Los Angeles Times recenserar på sin ledarsida mina resonemang om fildelning, ägande och immateriella monopol.
In essence, Sigfrid is saying that something in unlimited supply can’t be stolen. His position is a variation on a theme advanced by Mike Masnick of Techdirt.com, among others: that the entertainment industry’s aggressive copyright-enforcement efforts spring from an outdated, analog-era notion of scarcity. Under this view, copyright holders are helped, not harmed, by file sharing and other online distribution pipelines; they just haven’t adapted their business models to take advantage of the new opportunities. Supporters of this view include musicians, authors and filmmakers who say that that file sharing helped bring the exposure they needed to sell their works.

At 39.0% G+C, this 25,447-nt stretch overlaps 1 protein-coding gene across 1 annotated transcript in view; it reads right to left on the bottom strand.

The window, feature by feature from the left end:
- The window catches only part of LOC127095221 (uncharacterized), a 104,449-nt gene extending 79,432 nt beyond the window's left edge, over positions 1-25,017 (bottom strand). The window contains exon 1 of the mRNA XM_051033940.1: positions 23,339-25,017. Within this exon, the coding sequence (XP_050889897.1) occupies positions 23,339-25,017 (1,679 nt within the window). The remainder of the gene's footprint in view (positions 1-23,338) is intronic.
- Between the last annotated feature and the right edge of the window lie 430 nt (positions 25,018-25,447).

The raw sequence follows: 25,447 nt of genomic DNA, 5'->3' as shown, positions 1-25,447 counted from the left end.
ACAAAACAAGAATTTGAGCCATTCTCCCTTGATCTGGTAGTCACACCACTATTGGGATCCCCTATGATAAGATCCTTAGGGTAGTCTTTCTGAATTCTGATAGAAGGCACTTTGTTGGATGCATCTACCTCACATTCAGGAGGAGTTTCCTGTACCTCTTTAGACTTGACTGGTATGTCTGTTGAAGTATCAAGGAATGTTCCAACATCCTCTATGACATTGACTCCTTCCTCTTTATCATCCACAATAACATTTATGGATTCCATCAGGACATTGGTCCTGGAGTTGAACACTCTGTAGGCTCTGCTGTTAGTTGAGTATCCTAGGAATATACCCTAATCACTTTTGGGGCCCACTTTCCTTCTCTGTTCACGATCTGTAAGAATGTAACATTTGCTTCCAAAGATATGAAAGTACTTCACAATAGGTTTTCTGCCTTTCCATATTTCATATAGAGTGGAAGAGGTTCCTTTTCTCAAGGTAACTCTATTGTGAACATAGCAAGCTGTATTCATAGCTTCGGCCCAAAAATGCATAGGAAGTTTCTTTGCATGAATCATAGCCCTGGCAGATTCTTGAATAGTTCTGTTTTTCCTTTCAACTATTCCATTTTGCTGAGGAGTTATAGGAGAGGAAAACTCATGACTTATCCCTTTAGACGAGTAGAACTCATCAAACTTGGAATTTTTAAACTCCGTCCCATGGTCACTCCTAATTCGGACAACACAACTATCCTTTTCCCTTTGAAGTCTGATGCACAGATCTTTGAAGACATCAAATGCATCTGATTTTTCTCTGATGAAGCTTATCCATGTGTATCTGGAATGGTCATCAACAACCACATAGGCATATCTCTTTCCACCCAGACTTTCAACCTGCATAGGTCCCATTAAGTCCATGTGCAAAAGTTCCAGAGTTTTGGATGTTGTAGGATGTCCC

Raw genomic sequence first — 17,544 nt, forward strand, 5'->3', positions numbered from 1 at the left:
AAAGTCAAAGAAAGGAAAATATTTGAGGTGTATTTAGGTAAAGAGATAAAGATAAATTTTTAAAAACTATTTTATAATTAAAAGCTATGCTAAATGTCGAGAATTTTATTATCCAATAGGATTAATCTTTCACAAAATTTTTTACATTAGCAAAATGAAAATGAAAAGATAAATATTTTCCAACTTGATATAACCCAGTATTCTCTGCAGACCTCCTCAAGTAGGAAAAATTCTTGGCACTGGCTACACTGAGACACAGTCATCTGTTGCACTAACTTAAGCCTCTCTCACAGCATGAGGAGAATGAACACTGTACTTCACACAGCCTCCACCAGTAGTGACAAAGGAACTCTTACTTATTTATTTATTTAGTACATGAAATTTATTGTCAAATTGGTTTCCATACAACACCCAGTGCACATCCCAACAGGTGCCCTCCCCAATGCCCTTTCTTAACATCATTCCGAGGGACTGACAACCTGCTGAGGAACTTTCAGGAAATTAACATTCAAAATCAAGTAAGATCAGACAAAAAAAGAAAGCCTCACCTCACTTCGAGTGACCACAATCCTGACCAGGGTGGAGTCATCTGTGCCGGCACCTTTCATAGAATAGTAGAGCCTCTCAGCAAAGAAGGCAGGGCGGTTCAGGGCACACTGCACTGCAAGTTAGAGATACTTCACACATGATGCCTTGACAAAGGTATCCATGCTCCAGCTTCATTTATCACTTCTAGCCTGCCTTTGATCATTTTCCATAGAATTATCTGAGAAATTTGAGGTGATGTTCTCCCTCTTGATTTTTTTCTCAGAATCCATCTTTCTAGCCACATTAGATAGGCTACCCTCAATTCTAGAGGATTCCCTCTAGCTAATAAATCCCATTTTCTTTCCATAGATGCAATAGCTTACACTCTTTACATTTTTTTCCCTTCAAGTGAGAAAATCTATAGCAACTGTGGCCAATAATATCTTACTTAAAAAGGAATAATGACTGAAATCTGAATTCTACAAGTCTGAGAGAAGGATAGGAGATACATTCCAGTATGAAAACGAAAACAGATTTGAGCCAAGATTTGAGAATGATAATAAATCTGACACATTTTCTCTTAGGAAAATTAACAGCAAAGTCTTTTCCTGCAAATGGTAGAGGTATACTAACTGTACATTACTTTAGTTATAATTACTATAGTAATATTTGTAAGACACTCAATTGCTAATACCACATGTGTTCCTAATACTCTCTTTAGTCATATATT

As Sigfrid noted, there’s a fundamental difference between intellectual property (copyrights, patents, trademarks) and real property (houses, cars, plasma TVs): The latter is tangible and limited in supply, the former is not. “Copyright infringement is not ‘theft’ in the same way that taking a CD from a store is theft,” said Mark Lemley, a copyright expert at Stanford University Law School. “If I take your physical property, I have it and you no longer do. If I copy your song, I have it, but so do you.”